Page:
So much to blog about, but who has the time? Manafort, Fox News, all of it. Let’s stick with this, headlined, “Melania chooses spaghetti.” In which we learn a Fox host referred to FLOTUS as “Lady M” throughout their interview, a very strange thing.

Supposed to rise well above freezing Saturday. Here’s hoping. Have a good weekend, all.

Posted at 2:01 pm in Detroit life, Media | 78 Comments
 

Dirty.

In my haste to be a big smartypants about Jussie Smollett, I forgot to tell you about the Dirty Show. It’s an art show that runs over two weekends and is, surprise surprise, dirty. Erotic, I guess you’d call it, although dirty probably fits better.

About 15 percent of the art was decent, most was campy/mediocre/whatever and the rest was porn, but artistic. I guess this would fall in the first category:

But you don’t go to the Dirty Show to look at the art on the walls, scratch your chin and say hmm, interesting. You go to see the other stuff, and to people-watch. It rarely disappoints in that area; half the burlesque dancers in the Midwest show up, and the crowd tries to keep up. When I was getting dressed for the evening, I thought, what the hell, let’s do something fun, so I picked a crimson bra out of the drawer and, first, thought to wear it alone under a blazer, ’70s-supermodel style. But it was cold, and I chickened out, and added a rather sheer top. I felt scandalous leaving the house, but within five minutes of scanning the crowd, realized I was wearing the Dirty Show equivalent of a navy polo shirt and mom jeans. As I often say after Theatre Bizarre: “I had no idea so many women in Detroit own corsets.” Corsets galore, as well as pasties, bare-ass thongs with fishnets, all that stuff. A guy led a woman in a wheelchair around with a leash. A woman led a man around on a leash. I waited in line for the restroom behind a woman in bondage gear and a nun’s wimple.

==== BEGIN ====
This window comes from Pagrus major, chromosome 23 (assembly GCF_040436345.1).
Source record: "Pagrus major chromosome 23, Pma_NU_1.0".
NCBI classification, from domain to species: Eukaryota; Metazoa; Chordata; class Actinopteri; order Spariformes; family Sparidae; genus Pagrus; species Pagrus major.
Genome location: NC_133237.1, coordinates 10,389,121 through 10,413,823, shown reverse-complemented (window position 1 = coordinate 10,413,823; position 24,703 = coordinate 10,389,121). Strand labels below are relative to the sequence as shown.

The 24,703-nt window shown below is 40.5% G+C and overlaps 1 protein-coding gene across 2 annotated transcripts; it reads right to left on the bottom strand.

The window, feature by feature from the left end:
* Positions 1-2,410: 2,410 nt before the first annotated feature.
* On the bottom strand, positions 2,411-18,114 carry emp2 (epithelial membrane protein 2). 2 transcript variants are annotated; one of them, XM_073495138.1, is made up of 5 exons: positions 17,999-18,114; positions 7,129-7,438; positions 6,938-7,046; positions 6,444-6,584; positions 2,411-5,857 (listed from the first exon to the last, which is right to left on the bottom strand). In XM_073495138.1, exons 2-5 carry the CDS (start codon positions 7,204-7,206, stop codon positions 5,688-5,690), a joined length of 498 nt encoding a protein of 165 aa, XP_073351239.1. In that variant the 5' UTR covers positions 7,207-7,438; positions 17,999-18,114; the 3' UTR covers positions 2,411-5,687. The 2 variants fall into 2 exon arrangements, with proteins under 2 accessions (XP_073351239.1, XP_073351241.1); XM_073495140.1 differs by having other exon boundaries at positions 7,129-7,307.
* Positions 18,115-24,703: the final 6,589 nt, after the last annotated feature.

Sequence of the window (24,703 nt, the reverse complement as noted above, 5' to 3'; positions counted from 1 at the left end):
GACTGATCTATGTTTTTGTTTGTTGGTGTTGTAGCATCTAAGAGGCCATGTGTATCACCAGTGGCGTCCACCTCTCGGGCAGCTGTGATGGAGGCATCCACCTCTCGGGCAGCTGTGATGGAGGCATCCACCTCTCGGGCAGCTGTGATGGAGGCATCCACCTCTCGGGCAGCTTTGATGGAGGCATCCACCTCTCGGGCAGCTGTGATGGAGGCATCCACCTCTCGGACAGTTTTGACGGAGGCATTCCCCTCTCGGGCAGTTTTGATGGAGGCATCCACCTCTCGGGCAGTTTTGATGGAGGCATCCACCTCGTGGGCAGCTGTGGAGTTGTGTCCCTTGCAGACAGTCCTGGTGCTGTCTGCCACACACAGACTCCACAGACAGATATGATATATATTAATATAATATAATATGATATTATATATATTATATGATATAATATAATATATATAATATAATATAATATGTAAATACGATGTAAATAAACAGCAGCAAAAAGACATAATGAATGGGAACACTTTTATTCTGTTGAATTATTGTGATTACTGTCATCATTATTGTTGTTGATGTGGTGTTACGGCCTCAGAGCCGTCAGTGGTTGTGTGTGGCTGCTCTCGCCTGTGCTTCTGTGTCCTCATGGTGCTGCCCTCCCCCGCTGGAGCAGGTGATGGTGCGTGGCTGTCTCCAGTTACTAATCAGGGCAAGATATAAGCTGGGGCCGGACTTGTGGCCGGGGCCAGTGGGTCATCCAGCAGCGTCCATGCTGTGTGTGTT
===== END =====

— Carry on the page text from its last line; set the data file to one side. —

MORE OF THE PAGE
It was quite the crowd. No John Waters this year, but a good time just the same.

So.

Not long after I wrote Monday’s entry about spotting bullshit, it occurred to me where I’ve read quite a few unbelievable stories in recent years: Accounts of human trafficking. I read a piece about a sex trafficking victim, who described her ordeal: Kidnapped at 15, thrown into an attic with two other women, chained by the ankle, and forced to stay there, sleeping on a pallet and using a bucket for elimination, for a year. A year. No baths, no breaks, “15 to 40 men a day,” just brought in one after another to rape the girls on their pallets. It’s possible. But it doesn’t pass the smell test, and I’ve heard verified stories about chained women. A year? It’s hard to believe that not one guy wouldn’t feel a pang of post-coital remorse and drop a dime to the police, that word wouldn’t spread.

And how often these stories are detail-free, so none can be verified with family or law enforcement, everyone mysteriously dead or gone somehow. And how often these stories are published by Christian presses, and feature redemption/conversion narratives late in the story. And how often these stories are only about sex trafficking, when we know that labor trafficking is just as big a problem, but somehow it’s all white girls forced into prostitution, never brown girls forced into agricultural labor, or domestic servitude.